In the picture

October 3, 2021

Solid acting performances elevate the otherwise generic action thriller Kate.

In the picture


Staring: Mary Elizabeth Winstead, Miku Martineau, Woody Harrelson, Tadanobu Asano, Michiel Huisman, Miyavi, and Jun Kunimura

Directed by: Cedric Nicolas-Troyan

Tagline: There’s no time for mercy.

Hell hath no fury like a woman who’s been lethally poisoned, at least if the new movie Kate is anything to go by. The terrific Mary Elizabeth Winstead stars as the titular protagonist, an expert assassin who eliminates targets at the behest of her mentor and handler Varrick (Woody Harrelson). But when a complication – the unexpected presence of a child (Miku Martineau) – develops in the middle of a job, Kate is left emotionally conflicted. She eventually resolves to retire after one last assignment. But instead of succeeding in finishing off her final target – the Yakuza leader Kijima (Jun Kunimura) – she ends up collapsing and finds out that she has been poisoned with a radioactive substance.

With less than a day to live, Kate decides to get revenge on the people who set her up. Her time may be up but she refuses to go down without taking her killers with her.

As she goes all John Wick on those she thinks are responsible for her plight, the movie struggles to do anything fresh or original with its story. The plot feels like a patchwork of ideas from other films – including various 87Eleven/87North productions like the aforementioned John Wick movies and Atomic Blonde – as the script hops from one action movie trope to another. It also doesn’t help that the traitor is distractingly obvious from the get-go which makes the ultimate reveal feel very anticlimactic. It’s never exciting when you can figure out the ending at the very start.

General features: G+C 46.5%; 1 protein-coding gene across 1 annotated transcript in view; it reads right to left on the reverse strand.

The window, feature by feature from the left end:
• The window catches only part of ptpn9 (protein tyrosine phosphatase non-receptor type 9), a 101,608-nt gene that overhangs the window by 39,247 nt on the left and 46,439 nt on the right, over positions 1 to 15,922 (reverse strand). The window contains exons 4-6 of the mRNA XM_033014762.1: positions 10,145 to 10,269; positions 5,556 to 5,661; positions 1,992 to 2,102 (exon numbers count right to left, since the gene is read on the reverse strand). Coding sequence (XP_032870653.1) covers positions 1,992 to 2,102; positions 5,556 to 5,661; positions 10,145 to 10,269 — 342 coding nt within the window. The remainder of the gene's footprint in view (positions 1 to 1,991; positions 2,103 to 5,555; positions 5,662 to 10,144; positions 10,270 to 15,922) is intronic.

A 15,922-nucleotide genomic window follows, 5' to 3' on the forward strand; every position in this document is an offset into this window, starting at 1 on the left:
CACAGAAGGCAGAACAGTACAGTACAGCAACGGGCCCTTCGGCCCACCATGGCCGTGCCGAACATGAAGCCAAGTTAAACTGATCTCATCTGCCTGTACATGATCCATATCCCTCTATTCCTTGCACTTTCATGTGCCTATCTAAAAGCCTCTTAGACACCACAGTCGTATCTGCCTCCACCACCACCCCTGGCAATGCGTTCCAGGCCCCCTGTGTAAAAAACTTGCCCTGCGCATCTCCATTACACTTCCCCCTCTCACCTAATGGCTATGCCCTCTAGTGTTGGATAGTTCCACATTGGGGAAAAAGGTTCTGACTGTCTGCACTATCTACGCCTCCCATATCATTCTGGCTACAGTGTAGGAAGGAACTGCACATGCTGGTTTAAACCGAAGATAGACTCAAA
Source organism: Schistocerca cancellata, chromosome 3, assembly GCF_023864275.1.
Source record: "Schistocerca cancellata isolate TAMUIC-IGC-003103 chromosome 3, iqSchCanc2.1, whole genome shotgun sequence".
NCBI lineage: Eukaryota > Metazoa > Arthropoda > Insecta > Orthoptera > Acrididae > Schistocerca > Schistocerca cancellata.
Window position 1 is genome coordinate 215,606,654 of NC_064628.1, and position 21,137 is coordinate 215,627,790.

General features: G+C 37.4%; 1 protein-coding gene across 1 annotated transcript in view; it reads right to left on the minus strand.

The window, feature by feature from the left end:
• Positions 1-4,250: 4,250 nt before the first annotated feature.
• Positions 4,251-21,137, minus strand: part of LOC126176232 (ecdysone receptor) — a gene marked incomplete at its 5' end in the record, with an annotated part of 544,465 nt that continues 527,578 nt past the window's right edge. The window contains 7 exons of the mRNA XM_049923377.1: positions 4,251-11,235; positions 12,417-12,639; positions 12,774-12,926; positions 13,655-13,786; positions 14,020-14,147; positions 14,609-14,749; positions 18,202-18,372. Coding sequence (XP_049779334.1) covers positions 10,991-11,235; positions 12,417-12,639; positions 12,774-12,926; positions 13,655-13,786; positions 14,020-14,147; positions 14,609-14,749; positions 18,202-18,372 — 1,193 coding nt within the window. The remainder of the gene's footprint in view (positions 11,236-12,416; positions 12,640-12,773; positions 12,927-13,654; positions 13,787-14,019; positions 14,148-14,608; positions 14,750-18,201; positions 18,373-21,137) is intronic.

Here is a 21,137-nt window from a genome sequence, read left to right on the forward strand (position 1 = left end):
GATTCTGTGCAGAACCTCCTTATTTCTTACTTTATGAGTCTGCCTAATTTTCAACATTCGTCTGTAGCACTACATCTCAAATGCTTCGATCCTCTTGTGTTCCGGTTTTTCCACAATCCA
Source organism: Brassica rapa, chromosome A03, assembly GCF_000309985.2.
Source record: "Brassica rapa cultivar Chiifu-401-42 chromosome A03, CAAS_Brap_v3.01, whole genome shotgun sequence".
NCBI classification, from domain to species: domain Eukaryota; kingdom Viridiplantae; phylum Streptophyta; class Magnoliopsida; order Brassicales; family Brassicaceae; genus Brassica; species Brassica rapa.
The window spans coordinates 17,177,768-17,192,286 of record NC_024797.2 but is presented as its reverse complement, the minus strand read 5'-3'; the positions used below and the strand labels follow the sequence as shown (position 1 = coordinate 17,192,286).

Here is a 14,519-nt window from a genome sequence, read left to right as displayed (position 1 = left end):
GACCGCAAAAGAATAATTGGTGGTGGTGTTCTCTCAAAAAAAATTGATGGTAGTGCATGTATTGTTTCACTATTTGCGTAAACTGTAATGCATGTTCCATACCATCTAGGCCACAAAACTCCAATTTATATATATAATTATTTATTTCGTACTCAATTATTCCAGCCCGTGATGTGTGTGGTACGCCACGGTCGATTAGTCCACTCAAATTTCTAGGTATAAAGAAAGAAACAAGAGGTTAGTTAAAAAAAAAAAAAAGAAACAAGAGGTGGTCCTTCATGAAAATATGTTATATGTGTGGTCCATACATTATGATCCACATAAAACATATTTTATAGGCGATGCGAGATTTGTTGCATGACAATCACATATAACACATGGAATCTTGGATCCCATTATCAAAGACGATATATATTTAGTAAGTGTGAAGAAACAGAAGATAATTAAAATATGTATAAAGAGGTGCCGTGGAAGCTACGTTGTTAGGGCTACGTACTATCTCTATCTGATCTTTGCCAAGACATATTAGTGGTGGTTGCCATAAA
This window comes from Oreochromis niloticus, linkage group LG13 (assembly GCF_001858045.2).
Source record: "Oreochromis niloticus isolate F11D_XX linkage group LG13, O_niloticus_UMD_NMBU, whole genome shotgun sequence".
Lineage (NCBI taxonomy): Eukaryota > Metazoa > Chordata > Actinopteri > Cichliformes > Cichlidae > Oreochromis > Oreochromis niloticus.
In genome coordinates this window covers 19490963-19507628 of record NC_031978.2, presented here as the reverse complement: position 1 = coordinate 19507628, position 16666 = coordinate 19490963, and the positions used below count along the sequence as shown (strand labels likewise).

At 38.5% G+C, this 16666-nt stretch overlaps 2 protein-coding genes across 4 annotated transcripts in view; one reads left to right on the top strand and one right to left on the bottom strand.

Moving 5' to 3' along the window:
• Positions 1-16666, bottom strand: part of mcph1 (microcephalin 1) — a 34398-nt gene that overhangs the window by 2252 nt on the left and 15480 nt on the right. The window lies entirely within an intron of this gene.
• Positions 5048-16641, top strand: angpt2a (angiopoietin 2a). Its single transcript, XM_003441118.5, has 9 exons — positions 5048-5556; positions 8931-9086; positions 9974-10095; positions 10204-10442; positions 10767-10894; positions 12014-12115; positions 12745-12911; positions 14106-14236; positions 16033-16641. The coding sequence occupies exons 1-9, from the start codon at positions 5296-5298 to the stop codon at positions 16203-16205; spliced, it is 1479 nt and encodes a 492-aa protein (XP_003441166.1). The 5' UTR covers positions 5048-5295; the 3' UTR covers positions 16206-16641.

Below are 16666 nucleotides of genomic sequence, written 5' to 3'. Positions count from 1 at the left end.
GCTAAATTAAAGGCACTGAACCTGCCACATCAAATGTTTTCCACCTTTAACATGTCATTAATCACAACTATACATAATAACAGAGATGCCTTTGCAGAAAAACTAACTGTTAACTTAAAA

What still makes the film fun to watch though is the undeniable talent of Mary Elizabeth Winstead. The actress is fantastic in the lead role and makes the proceedings engaging despite all the predictable plot points unfolding around her. Not only is she believable as a kickass assassin, but she even does a great job selling the more implausible parts of the story. Her dynamic with promising newcomer Miku Martineau also helps immensely, as their characters’ unlikely friendship makes it easy for viewers to be invested in their adventure. Plus, the fight choreography is often impressive, while the Japanese setting and music also work well.

All in all, Kate is a generic but entertaining action thriller that suffers because of its by-the-numbers script but is elevated by a terrific lead performance by Winstead. Temper your expectations and don’t look for originality in this vehicle and you’re very likely to enjoy the ride.

Rating system: *Not on your life * ½ If you really must waste your time ** Hardly worth the bother ** ½ Okay for a slow afternoon only
*** Good enough for a look see *** ½ Recommended viewing **** Don’t miss it **** ½ Almost perfect ***** Perfection

In the picture